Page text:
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Women on Parole: Barriers to Success After Substance Abuse Treatment

NCJ Number
241325
Date Published
Author(s)
Dana M. Baldwin, Elizabeth A. Hall, Michael L. Prendergast
Annotation
This identification of barriers to women on parole succeeding after substance abuse treatment in prison focuses on the experiences of 39 women who participated in the prison-based “Forever Free” substance abuse treatment program in the California Institution for Women in the early 1990s.
Abstract
Despite the fact that residential treatment attendance has proven to increase women’s chances of success on parole, only about half of Forever Free program participants agreed to enter community-based treatment programs. The authors of the current study were interested in determining why some women parolees choose not to enter residential substance abuse treatment. The study found that an important difference between those who decided to attend a residential treatment program and those who did not was apparently a perception of their need for such treatment. Those who chose to participate in residential treatment while on parole mentioned their past failures in staying “clean” and the need for support or structure in order to maintain sobriety after their discharge from prison. Other factors related to a failure to enter community-based treatment after being paroled had less to do with what women expected once paroled and more to do with peer pressure and norms in prison. In order to be successful in their performance while on parole, women who participated in Forever Free while in prison must separate themselves from some aspects of prison society. Among the recommendations offered for improving women parolees’ participation in community-based substance abuse treatment are to tailor program content and access to meet the needs of women parolees as they assume family and employment responsibilities. Employment services and vocational training could also help prevent women parolees from relapsing back into the drug subculture. 44 references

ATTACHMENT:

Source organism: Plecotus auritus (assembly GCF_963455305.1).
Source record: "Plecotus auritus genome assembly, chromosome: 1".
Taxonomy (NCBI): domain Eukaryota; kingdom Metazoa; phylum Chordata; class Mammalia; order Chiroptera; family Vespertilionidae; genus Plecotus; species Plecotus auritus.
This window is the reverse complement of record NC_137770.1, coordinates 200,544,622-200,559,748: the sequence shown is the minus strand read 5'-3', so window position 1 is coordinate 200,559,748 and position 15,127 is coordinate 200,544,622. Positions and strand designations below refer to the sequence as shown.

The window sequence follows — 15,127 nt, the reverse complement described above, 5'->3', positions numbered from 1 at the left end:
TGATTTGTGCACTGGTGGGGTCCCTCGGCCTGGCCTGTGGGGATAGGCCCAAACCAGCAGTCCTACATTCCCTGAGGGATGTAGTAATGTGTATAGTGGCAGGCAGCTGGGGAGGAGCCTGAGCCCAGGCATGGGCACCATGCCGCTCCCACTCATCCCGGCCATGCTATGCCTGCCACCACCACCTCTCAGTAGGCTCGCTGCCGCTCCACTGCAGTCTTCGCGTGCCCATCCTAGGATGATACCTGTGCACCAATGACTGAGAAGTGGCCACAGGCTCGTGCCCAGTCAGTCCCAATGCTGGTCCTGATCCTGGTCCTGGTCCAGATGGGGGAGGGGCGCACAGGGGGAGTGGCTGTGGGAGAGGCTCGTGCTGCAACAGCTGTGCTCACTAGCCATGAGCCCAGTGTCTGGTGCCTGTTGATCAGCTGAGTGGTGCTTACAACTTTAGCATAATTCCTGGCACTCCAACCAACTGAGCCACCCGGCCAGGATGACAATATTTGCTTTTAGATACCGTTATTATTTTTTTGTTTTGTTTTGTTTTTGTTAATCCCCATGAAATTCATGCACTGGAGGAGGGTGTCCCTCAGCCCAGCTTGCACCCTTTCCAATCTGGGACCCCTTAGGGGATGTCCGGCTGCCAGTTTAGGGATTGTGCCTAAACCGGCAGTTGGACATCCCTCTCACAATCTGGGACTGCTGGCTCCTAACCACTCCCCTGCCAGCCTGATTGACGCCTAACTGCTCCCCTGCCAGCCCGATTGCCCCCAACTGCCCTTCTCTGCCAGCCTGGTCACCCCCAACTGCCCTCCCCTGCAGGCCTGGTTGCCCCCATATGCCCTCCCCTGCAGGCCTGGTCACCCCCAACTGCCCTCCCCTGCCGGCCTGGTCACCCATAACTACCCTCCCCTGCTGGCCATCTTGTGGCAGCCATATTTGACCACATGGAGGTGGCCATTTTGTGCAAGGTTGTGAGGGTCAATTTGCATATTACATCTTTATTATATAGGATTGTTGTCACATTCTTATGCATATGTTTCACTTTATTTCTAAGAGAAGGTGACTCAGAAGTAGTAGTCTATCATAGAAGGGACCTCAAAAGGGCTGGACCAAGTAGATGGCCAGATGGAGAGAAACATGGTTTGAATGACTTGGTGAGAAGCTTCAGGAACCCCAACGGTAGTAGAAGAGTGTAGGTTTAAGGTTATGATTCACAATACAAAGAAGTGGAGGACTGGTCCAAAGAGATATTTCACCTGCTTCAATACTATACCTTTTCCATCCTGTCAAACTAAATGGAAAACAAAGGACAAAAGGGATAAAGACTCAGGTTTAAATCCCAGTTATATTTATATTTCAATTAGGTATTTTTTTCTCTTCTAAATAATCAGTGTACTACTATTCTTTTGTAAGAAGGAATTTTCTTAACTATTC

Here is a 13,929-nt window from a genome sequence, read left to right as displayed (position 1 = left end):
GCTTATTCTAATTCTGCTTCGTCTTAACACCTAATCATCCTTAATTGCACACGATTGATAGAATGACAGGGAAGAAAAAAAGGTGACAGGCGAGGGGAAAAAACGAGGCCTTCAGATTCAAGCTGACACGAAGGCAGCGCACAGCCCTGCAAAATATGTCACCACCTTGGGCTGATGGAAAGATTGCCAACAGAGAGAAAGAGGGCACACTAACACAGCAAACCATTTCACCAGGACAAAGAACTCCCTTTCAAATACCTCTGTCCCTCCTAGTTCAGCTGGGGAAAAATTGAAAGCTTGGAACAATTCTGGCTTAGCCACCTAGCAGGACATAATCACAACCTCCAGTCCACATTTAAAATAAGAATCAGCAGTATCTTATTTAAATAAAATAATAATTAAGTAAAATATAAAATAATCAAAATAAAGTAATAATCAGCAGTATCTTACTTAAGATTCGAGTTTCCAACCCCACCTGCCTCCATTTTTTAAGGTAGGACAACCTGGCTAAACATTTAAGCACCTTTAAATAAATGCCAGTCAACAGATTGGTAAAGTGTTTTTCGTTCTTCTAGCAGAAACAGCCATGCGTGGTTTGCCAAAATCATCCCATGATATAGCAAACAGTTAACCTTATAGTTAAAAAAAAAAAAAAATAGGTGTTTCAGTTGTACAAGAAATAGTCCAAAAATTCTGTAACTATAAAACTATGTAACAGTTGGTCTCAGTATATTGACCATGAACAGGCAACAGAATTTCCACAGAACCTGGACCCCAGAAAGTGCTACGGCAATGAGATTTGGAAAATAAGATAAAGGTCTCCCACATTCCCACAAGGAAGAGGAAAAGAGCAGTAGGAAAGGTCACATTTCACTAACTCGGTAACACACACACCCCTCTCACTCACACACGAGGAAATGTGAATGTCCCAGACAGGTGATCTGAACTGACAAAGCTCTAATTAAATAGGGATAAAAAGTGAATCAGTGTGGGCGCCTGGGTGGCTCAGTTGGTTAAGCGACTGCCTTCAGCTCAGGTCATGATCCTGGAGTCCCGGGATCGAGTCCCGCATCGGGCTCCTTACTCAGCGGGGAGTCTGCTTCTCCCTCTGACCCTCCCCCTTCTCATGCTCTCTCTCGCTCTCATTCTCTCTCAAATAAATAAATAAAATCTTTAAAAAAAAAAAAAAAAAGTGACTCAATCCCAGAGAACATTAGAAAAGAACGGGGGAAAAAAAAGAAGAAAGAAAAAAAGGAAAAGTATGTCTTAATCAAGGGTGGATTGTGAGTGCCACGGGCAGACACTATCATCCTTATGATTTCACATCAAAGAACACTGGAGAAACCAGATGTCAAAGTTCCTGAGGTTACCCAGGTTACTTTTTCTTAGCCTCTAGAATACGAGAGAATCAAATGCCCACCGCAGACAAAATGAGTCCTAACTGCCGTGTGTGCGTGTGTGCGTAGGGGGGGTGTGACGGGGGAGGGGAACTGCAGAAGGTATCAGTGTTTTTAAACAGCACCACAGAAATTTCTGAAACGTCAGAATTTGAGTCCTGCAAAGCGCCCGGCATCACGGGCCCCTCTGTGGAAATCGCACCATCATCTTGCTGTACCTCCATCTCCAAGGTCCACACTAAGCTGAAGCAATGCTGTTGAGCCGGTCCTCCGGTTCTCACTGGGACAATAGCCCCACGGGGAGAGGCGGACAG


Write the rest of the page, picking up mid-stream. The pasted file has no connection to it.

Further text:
Date Created: December 30, 2001